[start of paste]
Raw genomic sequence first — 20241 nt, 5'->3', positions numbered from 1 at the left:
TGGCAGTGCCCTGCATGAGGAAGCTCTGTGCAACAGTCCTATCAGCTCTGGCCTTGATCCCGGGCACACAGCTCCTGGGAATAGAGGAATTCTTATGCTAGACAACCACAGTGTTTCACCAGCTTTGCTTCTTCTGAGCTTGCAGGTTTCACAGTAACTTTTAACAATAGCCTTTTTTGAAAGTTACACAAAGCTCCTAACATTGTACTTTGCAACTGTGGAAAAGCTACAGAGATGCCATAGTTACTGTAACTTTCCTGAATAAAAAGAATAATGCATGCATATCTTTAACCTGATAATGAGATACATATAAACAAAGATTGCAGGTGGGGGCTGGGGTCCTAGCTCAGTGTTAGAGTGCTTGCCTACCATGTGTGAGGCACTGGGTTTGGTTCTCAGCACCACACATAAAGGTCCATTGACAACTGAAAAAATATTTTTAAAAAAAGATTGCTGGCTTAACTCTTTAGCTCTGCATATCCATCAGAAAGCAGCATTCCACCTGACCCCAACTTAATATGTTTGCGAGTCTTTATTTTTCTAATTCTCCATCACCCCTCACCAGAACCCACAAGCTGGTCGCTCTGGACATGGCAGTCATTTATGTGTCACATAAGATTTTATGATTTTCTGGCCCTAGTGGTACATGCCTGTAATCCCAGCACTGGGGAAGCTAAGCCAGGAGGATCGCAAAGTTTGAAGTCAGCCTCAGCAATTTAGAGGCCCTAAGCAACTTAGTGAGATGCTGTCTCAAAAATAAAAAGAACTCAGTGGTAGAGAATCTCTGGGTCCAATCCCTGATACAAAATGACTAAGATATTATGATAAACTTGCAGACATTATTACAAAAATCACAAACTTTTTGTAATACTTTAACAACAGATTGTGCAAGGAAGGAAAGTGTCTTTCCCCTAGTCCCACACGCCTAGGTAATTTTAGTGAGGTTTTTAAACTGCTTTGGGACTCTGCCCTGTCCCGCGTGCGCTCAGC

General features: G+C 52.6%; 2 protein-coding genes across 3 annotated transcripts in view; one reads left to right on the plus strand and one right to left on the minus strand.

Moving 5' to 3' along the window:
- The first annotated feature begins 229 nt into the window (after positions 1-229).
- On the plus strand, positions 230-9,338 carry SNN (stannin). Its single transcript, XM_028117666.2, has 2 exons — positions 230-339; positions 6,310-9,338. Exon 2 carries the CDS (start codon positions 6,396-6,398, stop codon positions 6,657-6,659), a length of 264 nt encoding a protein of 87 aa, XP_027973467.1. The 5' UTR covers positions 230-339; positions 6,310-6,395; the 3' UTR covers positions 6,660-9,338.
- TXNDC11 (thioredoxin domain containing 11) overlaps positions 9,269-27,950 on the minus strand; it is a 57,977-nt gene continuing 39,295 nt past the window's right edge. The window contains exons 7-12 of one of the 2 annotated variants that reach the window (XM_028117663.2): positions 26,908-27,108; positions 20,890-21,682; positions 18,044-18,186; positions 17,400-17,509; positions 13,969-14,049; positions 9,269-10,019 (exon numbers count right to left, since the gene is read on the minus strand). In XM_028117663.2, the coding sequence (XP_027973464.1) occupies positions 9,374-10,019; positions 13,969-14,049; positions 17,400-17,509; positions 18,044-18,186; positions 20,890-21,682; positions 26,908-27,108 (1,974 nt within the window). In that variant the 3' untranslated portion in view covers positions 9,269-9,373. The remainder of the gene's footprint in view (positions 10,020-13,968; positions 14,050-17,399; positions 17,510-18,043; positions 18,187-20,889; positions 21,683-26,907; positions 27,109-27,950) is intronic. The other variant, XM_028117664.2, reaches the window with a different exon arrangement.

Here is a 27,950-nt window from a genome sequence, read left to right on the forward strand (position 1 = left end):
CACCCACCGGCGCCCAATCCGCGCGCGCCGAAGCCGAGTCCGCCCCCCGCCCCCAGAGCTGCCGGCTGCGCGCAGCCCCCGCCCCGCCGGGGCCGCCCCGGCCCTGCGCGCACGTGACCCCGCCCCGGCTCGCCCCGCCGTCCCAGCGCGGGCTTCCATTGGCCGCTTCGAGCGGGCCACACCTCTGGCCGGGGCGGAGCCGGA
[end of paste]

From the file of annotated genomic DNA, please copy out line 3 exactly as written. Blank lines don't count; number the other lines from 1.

General features: G+C 52.6%; 2 protein-coding genes across 3 annotated transcripts in view; one reads left to right on the plus strand and one right to left on the minus strand.